The collection comprises original artwork and manuscript material by Clare Leighton for a series of 12 Queen's ware plates representing New England industries, produced by Josiah Wedgwood & Sons in 1952. Each plate reproduces a circular, wood-engraved design depicting one of 12 traditional industries: Whaling, Cranberrying, Grist Milling, Ice Cutting, Codfishing, Lobstering, Logging, Marble Quarrying, Shipbuilding, Sugaring, Tobacco Growing, and Farming. The collection includes all 12 of the Wedgwood plates, plus extensive preparatory material, including Leighton's preliminary studies, compositional studies, wood-engraved states, and final prints (signed and unsigned). The collection also includes photographs of Clare Leighton working on the woodblocks. Written material in the collection includes numerous drafts of texts by Leighton describing her process in designing the plates, and over 40 letters from Leighton's acquaintances responding to her announcement on June 6, 1952 of priority sales for the plates (Leighton's original letter is also present).
Among the preliminary studies are finely executed graphite drawings, including a full-page drawings of a lobster, a whale vertebra, and sketches of tools, etc. Most of the engraved states have white ink added in Leighton's hand, with which she determined where more white was needed in the image before she carved alterations into the woodblock itself. The sequence of printed states available for each design offers an excellent step-by-step view of Leighton's process in engraving the blocks. There are also a handful of photographs of Leighton at work, engraving in her studio.
The collection includes Wedgwood's original brochure for the plates, with a brief overview of the project and short descriptions of each industry. Also present are Leighton's numerous drafts for the brochure texts, as well as additional writings by Leighton (many with her penciled corrections) describing her design process. There are detailed, multi-page narratives of her design process for Cranberrying, Grist Milling, Ice Cutting and Whaling. These offer windows into Leighton's engagement with the project, the people she met, her tireless search for subjects, and the curiosity and humility with which she approached the people and places involved in each industry. The texts for the four industries mentioned above are the most extensive and were likely composed first; drafts on the other eight industries are each about a page long, suggesting that she may have realized during the process that Wedgwood was only interested in printing very brief notes on each plate. It appears that Leighton's original longer texts were never published.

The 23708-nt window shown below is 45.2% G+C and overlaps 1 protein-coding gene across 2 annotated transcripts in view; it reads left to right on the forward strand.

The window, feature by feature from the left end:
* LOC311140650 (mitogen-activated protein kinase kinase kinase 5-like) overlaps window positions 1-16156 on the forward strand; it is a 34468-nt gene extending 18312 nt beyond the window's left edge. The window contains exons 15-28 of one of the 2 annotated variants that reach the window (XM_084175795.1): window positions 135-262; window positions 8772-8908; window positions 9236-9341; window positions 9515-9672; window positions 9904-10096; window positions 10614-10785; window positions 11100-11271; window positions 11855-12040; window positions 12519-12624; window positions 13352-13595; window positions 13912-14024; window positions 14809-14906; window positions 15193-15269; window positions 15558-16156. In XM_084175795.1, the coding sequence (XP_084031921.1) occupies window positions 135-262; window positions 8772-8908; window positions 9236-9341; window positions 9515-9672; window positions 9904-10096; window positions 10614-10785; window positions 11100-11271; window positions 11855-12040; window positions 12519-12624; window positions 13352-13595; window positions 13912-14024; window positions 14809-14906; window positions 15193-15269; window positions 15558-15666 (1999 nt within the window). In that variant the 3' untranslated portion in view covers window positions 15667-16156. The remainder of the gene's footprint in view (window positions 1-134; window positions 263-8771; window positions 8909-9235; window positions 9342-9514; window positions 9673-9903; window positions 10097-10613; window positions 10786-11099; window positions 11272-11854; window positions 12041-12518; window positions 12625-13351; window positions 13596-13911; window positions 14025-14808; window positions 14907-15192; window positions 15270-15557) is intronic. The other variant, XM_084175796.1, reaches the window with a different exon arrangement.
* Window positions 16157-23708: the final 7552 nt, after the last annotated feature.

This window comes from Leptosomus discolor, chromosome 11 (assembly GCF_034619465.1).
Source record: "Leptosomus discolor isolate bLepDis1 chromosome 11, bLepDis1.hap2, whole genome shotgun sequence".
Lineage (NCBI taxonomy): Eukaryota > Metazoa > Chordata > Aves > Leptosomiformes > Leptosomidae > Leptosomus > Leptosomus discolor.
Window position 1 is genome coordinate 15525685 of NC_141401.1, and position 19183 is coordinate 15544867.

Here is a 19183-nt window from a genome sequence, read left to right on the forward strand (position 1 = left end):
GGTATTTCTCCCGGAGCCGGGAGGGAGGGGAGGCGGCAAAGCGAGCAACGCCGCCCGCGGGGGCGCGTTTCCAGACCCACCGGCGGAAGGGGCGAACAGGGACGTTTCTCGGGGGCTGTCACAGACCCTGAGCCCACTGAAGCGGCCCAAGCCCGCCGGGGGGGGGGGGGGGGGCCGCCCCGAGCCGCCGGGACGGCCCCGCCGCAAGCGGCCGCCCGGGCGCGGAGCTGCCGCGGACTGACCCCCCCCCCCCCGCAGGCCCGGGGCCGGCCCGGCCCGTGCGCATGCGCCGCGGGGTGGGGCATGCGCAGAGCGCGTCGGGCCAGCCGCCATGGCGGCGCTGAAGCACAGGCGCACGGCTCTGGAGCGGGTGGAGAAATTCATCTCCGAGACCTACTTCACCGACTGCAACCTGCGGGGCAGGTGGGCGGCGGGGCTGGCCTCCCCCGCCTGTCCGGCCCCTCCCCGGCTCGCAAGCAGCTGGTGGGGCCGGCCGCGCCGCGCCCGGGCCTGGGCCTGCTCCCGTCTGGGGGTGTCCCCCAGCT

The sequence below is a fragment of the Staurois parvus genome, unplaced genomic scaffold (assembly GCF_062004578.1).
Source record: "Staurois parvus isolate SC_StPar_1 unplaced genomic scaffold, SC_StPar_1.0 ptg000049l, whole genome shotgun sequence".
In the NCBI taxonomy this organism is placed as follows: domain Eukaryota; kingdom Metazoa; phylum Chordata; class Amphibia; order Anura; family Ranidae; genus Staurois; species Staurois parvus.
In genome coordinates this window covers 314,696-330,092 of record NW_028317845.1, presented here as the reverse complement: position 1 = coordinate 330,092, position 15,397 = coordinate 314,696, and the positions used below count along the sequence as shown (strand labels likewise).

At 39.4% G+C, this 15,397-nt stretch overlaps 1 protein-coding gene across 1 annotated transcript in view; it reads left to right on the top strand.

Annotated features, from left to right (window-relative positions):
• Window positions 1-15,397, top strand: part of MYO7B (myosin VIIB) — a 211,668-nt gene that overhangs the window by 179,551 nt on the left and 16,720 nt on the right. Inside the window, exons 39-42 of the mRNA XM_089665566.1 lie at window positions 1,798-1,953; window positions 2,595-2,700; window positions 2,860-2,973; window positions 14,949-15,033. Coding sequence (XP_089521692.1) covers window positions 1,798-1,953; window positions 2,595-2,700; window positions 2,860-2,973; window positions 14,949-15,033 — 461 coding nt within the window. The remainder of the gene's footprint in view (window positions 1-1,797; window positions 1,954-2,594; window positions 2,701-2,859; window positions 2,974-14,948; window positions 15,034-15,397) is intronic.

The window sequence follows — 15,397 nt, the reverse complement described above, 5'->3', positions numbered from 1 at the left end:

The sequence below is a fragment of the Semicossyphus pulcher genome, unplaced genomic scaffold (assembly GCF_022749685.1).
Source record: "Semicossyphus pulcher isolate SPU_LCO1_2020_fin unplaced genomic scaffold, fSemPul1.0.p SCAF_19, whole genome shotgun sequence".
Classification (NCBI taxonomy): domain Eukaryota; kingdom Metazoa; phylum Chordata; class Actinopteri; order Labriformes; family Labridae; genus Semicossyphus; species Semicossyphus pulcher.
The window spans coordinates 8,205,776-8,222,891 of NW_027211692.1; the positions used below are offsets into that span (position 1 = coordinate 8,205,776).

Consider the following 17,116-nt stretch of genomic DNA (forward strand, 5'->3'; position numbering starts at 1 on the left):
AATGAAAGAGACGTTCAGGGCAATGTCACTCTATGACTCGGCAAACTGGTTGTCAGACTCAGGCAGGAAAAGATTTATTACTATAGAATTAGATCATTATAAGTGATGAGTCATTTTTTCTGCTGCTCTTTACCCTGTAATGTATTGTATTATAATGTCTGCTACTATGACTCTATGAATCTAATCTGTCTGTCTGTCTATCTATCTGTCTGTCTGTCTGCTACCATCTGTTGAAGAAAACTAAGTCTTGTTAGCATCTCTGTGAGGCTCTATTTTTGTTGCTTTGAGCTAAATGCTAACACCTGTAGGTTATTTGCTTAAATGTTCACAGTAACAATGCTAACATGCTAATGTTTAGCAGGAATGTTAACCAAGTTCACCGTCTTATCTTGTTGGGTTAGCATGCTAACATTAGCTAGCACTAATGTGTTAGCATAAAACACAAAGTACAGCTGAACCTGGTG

Correspondence includes a letter from Frederick Hill (Director of The Mariners' Museum in Newport News, Virginia) enclosing photos of whaling for her design. The rest of the correspondence concerns the advance sale of the Wedgwood plates. There is a copy of the typed letter (from 6 June 1952) that Leighton sent to about 75 of her friends and acquaintances announcing the sale of the plates. In response to Leighton's letter, there are over 40 typed and hand-written replies from prominent intellectual and artistic figures such as David Mitrany, Rachel Kallen (wife of philosopher Horace Kallen), Katharine Middleton (wife of R. Hunter Middleton), Frederic Melcher, and Nathaniel Saltonstall.